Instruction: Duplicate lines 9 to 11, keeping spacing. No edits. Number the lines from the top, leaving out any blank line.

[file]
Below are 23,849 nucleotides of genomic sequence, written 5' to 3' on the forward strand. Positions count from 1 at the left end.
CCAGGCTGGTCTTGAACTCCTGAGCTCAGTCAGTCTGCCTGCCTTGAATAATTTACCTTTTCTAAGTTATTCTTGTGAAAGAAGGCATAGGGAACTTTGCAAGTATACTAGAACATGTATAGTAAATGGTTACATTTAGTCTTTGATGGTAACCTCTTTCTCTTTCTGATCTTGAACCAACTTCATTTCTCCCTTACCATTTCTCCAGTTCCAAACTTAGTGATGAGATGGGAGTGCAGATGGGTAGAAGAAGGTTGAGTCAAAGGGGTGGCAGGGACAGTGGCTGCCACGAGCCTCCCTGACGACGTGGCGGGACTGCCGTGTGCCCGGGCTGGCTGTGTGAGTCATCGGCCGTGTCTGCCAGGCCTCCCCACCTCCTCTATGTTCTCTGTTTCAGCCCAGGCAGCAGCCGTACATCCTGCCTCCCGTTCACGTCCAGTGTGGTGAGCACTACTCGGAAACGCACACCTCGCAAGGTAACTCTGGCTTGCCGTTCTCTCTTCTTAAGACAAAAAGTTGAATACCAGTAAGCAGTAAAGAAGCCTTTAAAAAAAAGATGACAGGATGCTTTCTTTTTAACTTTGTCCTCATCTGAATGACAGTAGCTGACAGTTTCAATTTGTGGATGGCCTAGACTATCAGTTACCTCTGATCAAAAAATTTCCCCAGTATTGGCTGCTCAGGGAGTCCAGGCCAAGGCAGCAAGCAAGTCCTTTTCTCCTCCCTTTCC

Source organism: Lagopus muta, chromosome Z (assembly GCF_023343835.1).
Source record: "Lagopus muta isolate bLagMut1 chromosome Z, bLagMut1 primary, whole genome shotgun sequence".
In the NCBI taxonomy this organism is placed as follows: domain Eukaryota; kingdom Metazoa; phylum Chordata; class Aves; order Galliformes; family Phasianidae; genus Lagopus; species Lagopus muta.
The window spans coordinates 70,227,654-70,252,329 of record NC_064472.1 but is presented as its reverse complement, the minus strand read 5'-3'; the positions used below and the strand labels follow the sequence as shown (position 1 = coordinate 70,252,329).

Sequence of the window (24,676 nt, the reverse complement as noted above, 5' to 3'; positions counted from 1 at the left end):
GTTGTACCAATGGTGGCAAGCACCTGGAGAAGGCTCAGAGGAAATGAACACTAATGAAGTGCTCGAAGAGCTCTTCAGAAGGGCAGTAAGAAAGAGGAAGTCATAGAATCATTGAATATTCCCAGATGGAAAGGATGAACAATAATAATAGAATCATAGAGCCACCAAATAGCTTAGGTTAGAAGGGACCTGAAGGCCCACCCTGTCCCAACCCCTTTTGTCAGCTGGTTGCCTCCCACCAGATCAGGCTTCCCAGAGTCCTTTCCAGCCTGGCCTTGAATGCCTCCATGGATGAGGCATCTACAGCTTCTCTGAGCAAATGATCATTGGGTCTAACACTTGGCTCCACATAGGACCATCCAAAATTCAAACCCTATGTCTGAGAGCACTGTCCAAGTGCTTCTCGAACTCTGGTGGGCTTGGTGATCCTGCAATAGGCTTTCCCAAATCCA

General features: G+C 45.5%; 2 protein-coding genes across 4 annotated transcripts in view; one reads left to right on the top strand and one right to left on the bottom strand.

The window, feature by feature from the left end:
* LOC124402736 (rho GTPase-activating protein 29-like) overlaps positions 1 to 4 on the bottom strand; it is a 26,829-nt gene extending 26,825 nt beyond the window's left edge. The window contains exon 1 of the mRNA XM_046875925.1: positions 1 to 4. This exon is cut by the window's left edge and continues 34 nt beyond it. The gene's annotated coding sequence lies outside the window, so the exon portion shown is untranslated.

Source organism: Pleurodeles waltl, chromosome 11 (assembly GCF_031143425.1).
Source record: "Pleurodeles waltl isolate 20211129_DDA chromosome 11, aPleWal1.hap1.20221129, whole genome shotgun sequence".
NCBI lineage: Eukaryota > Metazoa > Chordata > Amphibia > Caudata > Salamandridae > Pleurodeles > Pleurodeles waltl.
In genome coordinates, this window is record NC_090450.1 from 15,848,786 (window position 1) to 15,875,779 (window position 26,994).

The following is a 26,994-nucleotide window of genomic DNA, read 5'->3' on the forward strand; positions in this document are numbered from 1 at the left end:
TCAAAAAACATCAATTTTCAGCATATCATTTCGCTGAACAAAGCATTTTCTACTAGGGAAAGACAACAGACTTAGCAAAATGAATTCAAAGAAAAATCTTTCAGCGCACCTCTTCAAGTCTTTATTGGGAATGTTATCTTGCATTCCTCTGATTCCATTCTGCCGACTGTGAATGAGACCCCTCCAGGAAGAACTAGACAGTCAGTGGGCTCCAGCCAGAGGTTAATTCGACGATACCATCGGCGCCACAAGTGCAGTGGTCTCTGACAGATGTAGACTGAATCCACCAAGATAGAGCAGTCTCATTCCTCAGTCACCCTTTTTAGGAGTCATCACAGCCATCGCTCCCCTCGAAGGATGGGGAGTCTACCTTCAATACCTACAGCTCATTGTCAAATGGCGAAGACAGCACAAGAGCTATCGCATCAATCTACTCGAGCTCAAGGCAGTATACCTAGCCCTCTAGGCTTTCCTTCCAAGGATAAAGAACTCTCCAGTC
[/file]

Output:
General features: G+C 45.5%; 2 protein-coding genes across 4 annotated transcripts in view; one reads left to right on the top strand and one right to left on the bottom strand.

The window, feature by feature from the left end:
* LOC124402736 (rho GTPase-activating protein 29-like) overlaps positions 1 to 4 on the bottom strand; it is a 26,829-nt gene extending 26,825 nt beyond the window's left edge. The window contains exon 1 of the mRNA XM_046875925.1: positions 1 to 4. This exon is cut by the window's left edge and continues 34 nt beyond it. The gene's annotated coding sequence lies outside the window, so the exon portion shown is untranslated.